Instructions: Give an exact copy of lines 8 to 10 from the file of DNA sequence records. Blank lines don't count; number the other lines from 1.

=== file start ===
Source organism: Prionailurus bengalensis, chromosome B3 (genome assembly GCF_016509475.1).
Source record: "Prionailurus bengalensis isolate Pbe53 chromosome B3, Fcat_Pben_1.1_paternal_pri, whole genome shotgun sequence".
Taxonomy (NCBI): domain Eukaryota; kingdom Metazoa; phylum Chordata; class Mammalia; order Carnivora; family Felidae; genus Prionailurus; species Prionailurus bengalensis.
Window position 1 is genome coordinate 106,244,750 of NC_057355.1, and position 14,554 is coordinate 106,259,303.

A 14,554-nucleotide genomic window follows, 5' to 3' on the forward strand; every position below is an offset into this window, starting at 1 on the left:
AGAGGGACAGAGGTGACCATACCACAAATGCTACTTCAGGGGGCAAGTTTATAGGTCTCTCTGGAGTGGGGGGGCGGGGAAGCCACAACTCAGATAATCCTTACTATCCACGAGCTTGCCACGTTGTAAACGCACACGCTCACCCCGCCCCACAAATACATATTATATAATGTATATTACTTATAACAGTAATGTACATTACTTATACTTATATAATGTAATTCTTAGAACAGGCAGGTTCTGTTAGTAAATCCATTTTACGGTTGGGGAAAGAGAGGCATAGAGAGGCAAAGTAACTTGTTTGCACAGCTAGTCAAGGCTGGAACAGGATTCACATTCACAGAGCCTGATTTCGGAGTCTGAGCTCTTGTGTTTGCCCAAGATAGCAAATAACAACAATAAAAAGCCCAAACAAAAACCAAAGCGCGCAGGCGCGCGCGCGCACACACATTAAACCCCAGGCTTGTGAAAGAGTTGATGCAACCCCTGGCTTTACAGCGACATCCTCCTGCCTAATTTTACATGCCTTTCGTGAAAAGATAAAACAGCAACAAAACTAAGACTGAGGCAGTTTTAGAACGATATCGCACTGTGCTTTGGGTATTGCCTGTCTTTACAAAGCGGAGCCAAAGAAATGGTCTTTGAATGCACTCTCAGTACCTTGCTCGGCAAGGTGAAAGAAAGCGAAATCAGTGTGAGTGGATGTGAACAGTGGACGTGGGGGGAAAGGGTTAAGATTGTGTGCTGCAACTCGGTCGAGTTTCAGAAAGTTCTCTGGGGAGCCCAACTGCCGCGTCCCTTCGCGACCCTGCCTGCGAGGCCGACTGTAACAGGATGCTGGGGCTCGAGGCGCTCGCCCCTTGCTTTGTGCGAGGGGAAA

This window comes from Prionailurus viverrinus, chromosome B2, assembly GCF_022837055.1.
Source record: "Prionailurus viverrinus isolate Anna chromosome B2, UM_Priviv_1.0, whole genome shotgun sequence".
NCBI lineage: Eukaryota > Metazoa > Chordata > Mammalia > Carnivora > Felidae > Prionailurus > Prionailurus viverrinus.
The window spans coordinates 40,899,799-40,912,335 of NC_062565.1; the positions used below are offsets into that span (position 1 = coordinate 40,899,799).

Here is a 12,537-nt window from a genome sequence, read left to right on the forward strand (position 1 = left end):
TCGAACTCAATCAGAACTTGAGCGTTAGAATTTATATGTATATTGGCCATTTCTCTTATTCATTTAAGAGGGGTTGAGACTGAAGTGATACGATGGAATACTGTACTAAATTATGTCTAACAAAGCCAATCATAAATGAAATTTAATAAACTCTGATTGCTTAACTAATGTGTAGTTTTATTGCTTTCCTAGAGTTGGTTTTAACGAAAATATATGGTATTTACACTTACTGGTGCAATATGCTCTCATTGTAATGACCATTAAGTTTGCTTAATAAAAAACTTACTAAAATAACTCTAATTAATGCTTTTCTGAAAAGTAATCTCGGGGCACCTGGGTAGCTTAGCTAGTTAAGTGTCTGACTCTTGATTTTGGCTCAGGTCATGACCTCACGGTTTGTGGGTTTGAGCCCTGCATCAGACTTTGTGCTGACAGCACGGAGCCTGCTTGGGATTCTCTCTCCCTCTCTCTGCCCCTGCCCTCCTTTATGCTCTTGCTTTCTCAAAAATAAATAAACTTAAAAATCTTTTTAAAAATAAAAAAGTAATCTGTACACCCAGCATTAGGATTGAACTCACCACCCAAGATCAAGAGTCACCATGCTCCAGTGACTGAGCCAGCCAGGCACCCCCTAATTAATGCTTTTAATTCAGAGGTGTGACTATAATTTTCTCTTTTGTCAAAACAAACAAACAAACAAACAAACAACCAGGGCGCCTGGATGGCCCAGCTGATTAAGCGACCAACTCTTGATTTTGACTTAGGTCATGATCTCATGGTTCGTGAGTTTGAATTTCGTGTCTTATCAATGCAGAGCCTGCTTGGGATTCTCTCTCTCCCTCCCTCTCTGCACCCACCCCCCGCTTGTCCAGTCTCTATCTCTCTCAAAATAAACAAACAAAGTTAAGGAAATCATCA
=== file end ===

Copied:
Source record: "Prionailurus viverrinus isolate Anna chromosome B2, UM_Priviv_1.0, whole genome shotgun sequence".
NCBI lineage: Eukaryota > Metazoa > Chordata > Mammalia > Carnivora > Felidae > Prionailurus > Prionailurus viverrinus.
The window spans coordinates 40,899,799-40,912,335 of NC_062565.1; the positions used below are offsets into that span (position 1 = coordinate 40,899,799).